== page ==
Moreover,  iconic landmarks in India were offering free entry to women on International Women’s Day 2024. On this day, women were able to access Red Fort and Qutab Minar, in Delhi for free, as well as the Taj Mahal located in Agra. With this proposal, the government has sought to link societal, historical and cultural issues. 

The Catalan Government and the Distribution of Free Pads 

The government of Catalonia (Northern Spain) launched the ‘my periods my rules’ project this week. The project would affect 2.5 million women, who would receive a free menstrual cup, two pairs of menstrual underwear and two packs of sanitary pads. The primary aim is to reduce menstrual precarity, but the initiative also has an ecological dimension, to limit the use of single-use products. 

Women and Technology in Egypt

Amr Tallat, the Minister of Communications and Information Technology, officially opened the annual forum of the “Qodwatech” initiative this week, which focuses on empowering women. The idea is to foster Women’s Empowerment in the Digital Transformation Era. During the forum, Amr Tallat emphasized the essential role of contemporary technologies in bringing about societal, economic, and developmental advancements across diverse sectors, adding that new technologies can be a source of employment for women.

Jamaica: Commemorations and Discussions

On March 3rd, the Bureau of Gender Affairs (BGA), a division of the Ministry of Culture, Gender, Entertainment, and Sport, orchestrated a special event at the Gregory Park Baptist Church in St. Catherine. The event centered around the theme “Investing in Women and Girls in Leadership to Expedite Gender Equality, Equity, and Socio-Economic Empowerment.” This was a place for discussion and debates concerning women’s rights. “It will also highlight the important role the church plays in empowering women and girls and accelerating gender equality, equity and socio-economic empowerment,” a BGA media advisory said.  The event also commemorated the great women who have fought for gender equality. This is in line with the desire of Olivia Grange, Minister of Culture, Gender, Entertainment and Sport, to make the advancement of women and girls in Jamaica a top priority for the government.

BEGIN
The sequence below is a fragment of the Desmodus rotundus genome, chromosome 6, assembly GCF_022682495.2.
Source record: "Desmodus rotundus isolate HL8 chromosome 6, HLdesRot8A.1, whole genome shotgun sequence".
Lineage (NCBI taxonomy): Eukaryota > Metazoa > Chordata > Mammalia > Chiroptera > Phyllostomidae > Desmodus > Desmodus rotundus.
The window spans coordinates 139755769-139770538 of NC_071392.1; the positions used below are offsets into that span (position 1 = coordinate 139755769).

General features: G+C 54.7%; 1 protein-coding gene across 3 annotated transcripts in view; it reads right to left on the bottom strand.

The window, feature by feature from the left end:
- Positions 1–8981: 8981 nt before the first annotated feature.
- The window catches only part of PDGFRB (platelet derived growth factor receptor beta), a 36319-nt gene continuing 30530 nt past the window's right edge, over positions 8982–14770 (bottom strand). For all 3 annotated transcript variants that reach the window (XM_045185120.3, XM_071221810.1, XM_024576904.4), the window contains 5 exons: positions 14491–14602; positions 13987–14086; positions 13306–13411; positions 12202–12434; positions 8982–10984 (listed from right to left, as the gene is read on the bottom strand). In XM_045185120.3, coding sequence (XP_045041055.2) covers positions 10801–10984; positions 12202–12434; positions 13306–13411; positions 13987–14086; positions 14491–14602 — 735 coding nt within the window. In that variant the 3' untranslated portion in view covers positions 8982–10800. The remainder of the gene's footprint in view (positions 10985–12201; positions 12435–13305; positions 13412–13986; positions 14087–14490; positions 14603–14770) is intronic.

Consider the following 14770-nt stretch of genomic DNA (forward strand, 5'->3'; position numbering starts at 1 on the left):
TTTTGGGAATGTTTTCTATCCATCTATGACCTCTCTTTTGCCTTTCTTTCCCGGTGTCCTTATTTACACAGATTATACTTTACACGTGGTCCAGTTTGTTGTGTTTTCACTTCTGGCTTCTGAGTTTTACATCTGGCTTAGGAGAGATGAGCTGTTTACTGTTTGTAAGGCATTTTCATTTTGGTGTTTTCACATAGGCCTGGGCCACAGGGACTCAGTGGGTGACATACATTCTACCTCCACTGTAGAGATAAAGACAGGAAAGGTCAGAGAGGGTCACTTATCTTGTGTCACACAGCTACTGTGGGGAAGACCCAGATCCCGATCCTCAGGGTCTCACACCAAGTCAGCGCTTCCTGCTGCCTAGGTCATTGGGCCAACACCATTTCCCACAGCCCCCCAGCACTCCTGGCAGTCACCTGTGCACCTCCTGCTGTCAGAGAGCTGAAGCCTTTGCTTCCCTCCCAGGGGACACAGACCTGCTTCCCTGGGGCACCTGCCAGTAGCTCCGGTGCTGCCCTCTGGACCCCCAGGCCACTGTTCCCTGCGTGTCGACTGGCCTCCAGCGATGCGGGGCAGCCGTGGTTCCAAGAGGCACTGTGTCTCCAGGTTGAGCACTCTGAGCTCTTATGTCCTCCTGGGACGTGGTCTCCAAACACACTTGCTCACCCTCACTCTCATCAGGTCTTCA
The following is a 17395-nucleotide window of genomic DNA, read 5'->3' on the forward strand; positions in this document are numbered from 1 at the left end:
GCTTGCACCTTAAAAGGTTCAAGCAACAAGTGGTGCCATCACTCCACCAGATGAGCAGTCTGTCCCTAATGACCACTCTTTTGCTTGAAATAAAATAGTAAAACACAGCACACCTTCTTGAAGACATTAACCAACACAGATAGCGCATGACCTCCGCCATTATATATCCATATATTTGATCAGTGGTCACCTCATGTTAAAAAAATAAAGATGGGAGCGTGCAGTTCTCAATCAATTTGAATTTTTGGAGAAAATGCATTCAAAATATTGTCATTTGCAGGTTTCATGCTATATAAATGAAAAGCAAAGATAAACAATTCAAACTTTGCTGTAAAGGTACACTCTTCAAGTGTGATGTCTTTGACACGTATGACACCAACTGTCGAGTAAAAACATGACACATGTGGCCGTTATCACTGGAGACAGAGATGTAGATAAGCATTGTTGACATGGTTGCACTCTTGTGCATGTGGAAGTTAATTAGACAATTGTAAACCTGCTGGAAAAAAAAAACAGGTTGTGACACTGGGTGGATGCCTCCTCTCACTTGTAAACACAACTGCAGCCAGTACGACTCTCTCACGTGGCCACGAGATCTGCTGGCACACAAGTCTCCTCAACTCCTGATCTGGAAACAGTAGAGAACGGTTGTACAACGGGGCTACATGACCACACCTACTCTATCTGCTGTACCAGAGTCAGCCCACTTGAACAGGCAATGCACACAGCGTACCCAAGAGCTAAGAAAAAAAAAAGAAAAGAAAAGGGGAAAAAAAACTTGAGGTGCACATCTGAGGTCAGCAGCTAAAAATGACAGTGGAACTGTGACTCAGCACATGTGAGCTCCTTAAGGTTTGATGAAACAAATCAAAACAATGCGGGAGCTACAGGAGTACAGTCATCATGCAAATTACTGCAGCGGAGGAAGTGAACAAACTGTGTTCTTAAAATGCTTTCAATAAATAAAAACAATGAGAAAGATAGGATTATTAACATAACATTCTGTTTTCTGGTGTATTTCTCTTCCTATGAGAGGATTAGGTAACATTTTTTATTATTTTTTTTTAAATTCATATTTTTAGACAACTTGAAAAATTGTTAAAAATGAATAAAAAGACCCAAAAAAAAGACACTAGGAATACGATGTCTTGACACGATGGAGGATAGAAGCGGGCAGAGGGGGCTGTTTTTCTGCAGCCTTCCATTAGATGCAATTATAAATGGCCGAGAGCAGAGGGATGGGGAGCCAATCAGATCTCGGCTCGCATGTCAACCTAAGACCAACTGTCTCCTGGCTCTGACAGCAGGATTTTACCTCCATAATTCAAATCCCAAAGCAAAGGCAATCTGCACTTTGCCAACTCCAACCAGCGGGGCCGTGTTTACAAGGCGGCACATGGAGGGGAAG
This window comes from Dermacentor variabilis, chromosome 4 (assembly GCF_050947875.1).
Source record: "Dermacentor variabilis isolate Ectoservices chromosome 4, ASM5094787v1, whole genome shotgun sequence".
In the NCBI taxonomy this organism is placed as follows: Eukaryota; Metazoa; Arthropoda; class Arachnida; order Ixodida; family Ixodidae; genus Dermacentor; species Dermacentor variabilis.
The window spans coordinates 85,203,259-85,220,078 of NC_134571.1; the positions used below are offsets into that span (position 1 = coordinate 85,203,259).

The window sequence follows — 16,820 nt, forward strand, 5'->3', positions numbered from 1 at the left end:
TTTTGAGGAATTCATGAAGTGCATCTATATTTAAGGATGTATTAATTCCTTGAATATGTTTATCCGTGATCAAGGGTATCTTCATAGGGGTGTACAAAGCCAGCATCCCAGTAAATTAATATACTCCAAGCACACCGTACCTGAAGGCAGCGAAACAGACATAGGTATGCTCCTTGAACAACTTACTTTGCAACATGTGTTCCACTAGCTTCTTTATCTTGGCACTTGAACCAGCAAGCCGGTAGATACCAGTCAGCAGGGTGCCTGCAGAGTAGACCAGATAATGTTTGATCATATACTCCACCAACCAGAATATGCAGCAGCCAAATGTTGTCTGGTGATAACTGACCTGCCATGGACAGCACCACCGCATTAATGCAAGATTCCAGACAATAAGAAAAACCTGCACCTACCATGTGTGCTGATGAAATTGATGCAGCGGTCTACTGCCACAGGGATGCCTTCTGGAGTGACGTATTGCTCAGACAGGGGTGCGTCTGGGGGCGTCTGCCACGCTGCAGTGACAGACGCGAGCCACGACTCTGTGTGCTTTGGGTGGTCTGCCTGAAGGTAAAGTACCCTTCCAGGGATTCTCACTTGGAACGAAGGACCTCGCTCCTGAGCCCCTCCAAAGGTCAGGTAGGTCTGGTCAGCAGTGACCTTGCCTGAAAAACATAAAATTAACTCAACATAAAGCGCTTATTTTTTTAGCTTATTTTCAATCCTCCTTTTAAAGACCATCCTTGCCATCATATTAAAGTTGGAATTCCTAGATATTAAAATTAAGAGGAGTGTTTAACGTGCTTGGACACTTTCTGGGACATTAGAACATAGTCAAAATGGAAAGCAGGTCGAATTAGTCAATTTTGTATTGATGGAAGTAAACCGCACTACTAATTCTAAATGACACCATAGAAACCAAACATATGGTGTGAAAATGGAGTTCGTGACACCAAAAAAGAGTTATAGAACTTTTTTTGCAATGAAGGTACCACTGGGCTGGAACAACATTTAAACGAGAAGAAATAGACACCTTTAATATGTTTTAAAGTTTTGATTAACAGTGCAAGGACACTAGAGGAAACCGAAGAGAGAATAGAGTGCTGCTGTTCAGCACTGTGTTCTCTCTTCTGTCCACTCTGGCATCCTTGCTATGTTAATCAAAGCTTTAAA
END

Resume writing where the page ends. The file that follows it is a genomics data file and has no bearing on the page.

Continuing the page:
In conclusion, governments have very different approaches towards International Women’s Day. India, for example, puts more emphasis on the cultural and historical aspect, while Egypt makes a distinction with the role of new technologies. Additionally, in France the state and religion are totally separate, in Jamaica the role of the church is clear. Although many initiatives have been launched across the globe, in some countries, nothing has been set up at state level.


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Emilie Koch

Emilie Koch

Dear Readers,

I'm delighted to have joined the Global Observer team for this academic year! I have a particular interest in international relations, as it's my field of study, and I'll be keen to keep you up to date with the latest world news!